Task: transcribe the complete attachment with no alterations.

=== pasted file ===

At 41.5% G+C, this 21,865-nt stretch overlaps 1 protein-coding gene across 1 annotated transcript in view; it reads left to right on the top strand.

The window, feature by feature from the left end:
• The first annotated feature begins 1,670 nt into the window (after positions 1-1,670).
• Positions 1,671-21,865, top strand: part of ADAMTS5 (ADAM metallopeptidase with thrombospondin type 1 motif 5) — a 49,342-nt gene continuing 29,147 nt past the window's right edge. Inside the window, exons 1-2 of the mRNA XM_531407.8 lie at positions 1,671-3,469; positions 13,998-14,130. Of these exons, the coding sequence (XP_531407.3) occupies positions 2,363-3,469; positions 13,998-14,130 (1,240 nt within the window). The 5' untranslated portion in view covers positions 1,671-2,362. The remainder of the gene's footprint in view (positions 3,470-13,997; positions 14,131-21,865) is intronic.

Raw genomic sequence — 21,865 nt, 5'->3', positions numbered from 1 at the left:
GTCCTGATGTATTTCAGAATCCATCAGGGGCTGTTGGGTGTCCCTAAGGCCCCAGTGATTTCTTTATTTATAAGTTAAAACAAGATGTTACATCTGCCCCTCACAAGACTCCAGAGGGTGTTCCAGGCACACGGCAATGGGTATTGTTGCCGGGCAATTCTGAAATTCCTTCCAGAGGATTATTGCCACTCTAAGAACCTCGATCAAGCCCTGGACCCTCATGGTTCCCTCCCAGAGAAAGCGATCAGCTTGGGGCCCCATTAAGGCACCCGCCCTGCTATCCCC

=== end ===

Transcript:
At 41.5% G+C, this 21,865-nt stretch overlaps 1 protein-coding gene across 1 annotated transcript in view; it reads left to right on the top strand.

The window, feature by feature from the left end:
• The first annotated feature begins 1,670 nt into the window (after positions 1-1,670).
• Positions 1,671-21,865, top strand: part of ADAMTS5 (ADAM metallopeptidase with thrombospondin type 1 motif 5) — a 49,342-nt gene continuing 29,147 nt past the window's right edge. Inside the window, exons 1-2 of the mRNA XM_531407.8 lie at positions 1,671-3,469; positions 13,998-14,130. Of these exons, the coding sequence (XP_531407.3) occupies positions 2,363-3,469; positions 13,998-14,130 (1,240 nt within the window). The 5' untranslated portion in view covers positions 1,671-2,362. The remainder of the gene's footprint in view (positions 3,470-13,997; positions 14,131-21,865) is intronic.

Raw genomic sequence — 21,865 nt, 5'->3', positions numbered from 1 at the left:
GTCCTGATGTATTTCAGAATCCATCAGGGGCTGTTGGGTGTCCCTAAGGCCCCAGTGATTTCTTTATTTATAAGTTAAAACAAGATGTTACATCTGCCCCTCACAAGACTCCAGAGGGTGTTCCAGGCACACGGCAATGGGTATTGTTGCCGGGCAATTCTGAAATTCCTTCCAGAGGATTATTGCCACTCTAAGAACCTCGATCAAGCCCTGGACCCTCATGGTTCCCTCCCAGAGAAAGCGATCAGCTTGGGGCCCCATTAAGGCACCCGCCCTGCTATCCCC